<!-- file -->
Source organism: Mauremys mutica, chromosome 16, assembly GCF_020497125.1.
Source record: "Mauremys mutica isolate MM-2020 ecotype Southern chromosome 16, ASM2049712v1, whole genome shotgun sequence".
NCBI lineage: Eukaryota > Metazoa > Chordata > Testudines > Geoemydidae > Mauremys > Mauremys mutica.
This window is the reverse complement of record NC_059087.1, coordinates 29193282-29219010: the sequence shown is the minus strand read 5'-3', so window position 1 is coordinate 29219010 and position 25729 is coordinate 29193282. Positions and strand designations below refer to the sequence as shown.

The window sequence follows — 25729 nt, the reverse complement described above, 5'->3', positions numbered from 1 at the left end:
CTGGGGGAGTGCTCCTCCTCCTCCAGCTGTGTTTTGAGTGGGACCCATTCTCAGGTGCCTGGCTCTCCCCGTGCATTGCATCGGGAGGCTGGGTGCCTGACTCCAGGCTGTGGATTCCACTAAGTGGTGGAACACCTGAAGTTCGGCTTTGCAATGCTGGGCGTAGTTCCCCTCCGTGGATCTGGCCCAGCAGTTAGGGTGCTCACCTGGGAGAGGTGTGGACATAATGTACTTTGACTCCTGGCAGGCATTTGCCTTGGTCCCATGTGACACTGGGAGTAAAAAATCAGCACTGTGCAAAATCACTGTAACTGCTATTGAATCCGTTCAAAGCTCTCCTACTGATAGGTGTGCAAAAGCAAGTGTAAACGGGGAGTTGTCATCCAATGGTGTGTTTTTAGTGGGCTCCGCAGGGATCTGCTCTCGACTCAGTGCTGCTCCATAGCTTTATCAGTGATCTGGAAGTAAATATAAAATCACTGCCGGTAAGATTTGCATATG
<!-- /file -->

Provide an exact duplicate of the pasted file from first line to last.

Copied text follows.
Source organism: Mauremys mutica, chromosome 16, assembly GCF_020497125.1.
Source record: "Mauremys mutica isolate MM-2020 ecotype Southern chromosome 16, ASM2049712v1, whole genome shotgun sequence".
NCBI lineage: Eukaryota > Metazoa > Chordata > Testudines > Geoemydidae > Mauremys > Mauremys mutica.
This window is the reverse complement of record NC_059087.1, coordinates 29193282-29219010: the sequence shown is the minus strand read 5'-3', so window position 1 is coordinate 29219010 and position 25729 is coordinate 29193282. Positions and strand designations below refer to the sequence as shown.

The window sequence follows — 25729 nt, the reverse complement described above, 5'->3', positions numbered from 1 at the left end:
CTGGGGGAGTGCTCCTCCTCCTCCAGCTGTGTTTTGAGTGGGACCCATTCTCAGGTGCCTGGCTCTCCCCGTGCATTGCATCGGGAGGCTGGGTGCCTGACTCCAGGCTGTGGATTCCACTAAGTGGTGGAACACCTGAAGTTCGGCTTTGCAATGCTGGGCGTAGTTCCCCTCCGTGGATCTGGCCCAGCAGTTAGGGTGCTCACCTGGGAGAGGTGTGGACATAATGTACTTTGACTCCTGGCAGGCATTTGCCTTGGTCCCATGTGACACTGGGAGTAAAAAATCAGCACTGTGCAAAATCACTGTAACTGCTATTGAATCCGTTCAAAGCTCTCCTACTGATAGGTGTGCAAAAGCAAGTGTAAACGGGGAGTTGTCATCCAATGGTGTGTTTTTAGTGGGCTCCGCAGGGATCTGCTCTCGACTCAGTGCTGCTCCATAGCTTTATCAGTGATCTGGAAGTAAATATAAAATCACTGCCGGTAAGATTTGCATATG